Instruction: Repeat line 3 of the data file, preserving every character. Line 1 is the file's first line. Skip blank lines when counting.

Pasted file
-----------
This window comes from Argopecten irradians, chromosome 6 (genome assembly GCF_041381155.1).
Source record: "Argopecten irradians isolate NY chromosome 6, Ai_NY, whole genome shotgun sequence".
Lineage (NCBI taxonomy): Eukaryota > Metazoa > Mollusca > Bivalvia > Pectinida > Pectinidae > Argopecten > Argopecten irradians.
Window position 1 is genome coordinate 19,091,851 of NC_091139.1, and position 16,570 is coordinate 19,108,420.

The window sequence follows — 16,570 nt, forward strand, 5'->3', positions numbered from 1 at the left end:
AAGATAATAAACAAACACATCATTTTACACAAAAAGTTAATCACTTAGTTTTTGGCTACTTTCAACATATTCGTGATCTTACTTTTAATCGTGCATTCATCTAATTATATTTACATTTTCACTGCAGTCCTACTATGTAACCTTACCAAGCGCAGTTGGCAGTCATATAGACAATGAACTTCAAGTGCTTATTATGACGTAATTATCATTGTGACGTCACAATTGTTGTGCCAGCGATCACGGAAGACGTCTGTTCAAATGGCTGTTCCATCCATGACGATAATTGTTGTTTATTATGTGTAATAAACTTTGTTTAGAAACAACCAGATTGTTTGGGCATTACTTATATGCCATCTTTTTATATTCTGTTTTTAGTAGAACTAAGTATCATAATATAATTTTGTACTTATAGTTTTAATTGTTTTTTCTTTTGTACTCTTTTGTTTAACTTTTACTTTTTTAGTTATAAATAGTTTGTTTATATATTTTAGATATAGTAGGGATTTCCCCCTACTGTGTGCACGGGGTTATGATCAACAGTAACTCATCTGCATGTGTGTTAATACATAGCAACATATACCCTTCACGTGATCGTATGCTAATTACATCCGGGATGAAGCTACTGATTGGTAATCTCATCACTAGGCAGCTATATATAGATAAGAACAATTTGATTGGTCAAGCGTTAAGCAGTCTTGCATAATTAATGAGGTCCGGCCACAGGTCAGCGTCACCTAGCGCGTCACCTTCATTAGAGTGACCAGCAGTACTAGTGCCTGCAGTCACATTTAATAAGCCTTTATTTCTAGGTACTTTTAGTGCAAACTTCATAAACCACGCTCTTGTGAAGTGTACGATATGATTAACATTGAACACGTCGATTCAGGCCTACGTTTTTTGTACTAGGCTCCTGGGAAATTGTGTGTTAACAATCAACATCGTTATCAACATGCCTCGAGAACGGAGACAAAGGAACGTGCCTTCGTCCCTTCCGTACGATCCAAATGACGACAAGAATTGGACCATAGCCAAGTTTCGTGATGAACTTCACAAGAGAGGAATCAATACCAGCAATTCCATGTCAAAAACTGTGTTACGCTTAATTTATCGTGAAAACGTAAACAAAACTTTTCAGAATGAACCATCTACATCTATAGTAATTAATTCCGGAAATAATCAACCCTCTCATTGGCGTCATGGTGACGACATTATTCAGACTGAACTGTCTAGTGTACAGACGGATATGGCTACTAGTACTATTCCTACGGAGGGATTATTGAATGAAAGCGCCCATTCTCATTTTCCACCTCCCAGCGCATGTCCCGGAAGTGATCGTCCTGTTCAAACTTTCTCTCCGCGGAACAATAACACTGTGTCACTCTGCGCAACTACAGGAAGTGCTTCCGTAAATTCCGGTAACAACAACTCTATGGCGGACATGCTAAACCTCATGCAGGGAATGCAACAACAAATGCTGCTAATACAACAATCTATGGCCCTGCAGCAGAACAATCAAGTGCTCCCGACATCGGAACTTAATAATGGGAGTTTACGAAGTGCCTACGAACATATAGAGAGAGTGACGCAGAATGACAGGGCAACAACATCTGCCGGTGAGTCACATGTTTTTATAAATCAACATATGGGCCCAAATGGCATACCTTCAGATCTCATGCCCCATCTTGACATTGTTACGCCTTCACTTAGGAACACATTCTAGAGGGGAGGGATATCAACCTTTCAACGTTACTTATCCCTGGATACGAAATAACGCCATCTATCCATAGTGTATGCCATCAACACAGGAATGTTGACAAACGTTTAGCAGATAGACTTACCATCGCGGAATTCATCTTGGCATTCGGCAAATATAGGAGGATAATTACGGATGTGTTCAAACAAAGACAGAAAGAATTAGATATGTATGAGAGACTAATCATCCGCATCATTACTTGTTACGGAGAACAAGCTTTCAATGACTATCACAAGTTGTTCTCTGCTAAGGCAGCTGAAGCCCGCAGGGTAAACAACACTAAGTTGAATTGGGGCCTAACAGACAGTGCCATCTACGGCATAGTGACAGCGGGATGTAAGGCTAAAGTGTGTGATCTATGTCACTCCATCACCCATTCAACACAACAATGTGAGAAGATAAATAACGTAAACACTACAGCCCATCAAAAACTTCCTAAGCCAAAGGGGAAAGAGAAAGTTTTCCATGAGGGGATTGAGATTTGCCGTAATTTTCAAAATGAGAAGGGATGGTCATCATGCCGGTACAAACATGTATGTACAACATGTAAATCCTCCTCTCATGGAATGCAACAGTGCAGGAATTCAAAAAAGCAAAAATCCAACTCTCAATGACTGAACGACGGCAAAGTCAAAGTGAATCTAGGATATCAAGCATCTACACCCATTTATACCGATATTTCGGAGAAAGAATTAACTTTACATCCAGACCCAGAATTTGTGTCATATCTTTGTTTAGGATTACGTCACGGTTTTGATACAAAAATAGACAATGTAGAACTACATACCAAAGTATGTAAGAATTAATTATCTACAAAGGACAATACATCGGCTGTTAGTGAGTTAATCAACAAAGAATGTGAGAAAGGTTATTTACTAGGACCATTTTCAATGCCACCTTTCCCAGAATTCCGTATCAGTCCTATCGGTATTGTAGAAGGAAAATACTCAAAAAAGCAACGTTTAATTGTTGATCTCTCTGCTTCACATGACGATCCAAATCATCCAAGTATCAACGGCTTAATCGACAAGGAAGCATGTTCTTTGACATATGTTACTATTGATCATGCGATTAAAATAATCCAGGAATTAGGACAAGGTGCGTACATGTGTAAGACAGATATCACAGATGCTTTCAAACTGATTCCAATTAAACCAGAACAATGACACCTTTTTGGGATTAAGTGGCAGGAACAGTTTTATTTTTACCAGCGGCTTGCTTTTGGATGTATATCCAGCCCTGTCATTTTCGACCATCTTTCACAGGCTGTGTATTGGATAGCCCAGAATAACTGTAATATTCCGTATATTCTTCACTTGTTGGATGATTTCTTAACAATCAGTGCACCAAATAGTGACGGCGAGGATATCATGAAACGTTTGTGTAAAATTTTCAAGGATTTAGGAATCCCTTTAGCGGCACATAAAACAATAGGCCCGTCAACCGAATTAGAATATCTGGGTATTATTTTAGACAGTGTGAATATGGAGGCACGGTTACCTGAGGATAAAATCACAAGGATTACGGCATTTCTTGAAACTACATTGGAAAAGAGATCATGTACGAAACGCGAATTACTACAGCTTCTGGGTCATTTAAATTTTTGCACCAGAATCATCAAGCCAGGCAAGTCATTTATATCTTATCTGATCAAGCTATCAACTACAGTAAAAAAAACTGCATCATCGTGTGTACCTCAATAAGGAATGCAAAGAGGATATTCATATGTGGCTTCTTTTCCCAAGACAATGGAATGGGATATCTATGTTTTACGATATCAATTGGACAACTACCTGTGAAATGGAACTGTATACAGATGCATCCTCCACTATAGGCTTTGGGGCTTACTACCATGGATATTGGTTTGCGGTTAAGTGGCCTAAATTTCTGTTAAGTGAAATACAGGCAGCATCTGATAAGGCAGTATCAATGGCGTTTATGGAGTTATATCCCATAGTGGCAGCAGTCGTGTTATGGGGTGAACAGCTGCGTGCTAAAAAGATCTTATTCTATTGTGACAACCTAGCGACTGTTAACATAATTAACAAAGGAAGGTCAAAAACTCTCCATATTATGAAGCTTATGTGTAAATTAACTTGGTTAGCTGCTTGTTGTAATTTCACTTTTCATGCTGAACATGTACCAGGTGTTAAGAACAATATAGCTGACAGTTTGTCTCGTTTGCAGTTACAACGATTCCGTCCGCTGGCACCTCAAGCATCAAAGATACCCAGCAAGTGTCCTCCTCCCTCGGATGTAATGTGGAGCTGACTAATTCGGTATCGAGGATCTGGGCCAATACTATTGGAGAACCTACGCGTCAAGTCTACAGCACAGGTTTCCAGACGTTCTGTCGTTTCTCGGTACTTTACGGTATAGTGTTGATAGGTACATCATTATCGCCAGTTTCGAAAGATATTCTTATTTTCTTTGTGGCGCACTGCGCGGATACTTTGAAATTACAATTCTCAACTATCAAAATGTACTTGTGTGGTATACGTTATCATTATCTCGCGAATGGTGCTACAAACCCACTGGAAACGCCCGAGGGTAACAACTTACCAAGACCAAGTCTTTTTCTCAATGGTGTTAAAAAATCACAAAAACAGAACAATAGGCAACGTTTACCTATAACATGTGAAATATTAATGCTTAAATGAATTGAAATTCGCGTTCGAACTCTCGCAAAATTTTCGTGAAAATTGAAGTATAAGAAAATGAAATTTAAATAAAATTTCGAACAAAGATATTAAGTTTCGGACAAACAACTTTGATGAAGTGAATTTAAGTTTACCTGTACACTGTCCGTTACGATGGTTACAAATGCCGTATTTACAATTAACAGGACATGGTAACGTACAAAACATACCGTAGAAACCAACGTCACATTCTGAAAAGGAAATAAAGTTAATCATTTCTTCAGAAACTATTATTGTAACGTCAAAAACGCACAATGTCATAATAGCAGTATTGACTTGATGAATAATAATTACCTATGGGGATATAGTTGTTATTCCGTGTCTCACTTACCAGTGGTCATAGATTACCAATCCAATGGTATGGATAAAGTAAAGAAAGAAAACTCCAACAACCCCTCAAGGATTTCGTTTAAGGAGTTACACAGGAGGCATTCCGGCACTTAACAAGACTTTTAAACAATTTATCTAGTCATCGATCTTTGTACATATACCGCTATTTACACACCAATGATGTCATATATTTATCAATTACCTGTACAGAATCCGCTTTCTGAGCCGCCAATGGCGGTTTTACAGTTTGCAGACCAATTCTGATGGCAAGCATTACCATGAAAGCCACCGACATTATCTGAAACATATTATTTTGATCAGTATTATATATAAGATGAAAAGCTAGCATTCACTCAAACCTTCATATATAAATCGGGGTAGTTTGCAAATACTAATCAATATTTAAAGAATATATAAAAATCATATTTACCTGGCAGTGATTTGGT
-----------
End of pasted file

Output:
Lineage (NCBI taxonomy): Eukaryota > Metazoa > Mollusca > Bivalvia > Pectinida > Pectinidae > Argopecten > Argopecten irradians.